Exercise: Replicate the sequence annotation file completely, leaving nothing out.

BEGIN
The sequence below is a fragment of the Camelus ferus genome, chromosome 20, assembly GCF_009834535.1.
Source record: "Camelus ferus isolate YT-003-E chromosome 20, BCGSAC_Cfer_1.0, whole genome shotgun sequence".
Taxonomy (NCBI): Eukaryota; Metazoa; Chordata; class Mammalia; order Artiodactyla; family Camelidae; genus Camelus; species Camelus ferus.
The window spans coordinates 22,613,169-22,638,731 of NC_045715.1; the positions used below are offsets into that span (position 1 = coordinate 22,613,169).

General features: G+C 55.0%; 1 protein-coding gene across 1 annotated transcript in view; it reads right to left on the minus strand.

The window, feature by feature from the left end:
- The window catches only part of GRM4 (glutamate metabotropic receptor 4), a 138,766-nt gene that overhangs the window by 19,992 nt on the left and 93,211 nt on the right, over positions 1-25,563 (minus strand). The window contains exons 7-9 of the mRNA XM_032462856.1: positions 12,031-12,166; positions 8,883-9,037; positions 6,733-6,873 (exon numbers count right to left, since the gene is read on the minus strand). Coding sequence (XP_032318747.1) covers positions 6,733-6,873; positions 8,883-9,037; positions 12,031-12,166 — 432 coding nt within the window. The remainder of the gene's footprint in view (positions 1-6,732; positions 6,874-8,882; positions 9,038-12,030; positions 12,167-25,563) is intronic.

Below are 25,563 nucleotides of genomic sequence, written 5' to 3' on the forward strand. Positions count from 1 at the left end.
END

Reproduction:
The sequence below is a fragment of the Camelus ferus genome, chromosome 20, assembly GCF_009834535.1.
Source record: "Camelus ferus isolate YT-003-E chromosome 20, BCGSAC_Cfer_1.0, whole genome shotgun sequence".
Taxonomy (NCBI): Eukaryota; Metazoa; Chordata; class Mammalia; order Artiodactyla; family Camelidae; genus Camelus; species Camelus ferus.
The window spans coordinates 22,613,169-22,638,731 of NC_045715.1; the positions used below are offsets into that span (position 1 = coordinate 22,613,169).

General features: G+C 55.0%; 1 protein-coding gene across 1 annotated transcript in view; it reads right to left on the minus strand.

The window, feature by feature from the left end:
- The window catches only part of GRM4 (glutamate metabotropic receptor 4), a 138,766-nt gene that overhangs the window by 19,992 nt on the left and 93,211 nt on the right, over positions 1-25,563 (minus strand). The window contains exons 7-9 of the mRNA XM_032462856.1: positions 12,031-12,166; positions 8,883-9,037; positions 6,733-6,873 (exon numbers count right to left, since the gene is read on the minus strand). Coding sequence (XP_032318747.1) covers positions 6,733-6,873; positions 8,883-9,037; positions 12,031-12,166 — 432 coding nt within the window. The remainder of the gene's footprint in view (positions 1-6,732; positions 6,874-8,882; positions 9,038-12,030; positions 12,167-25,563) is intronic.

Below are 25,563 nucleotides of genomic sequence, written 5' to 3' on the forward strand. Positions count from 1 at the left end.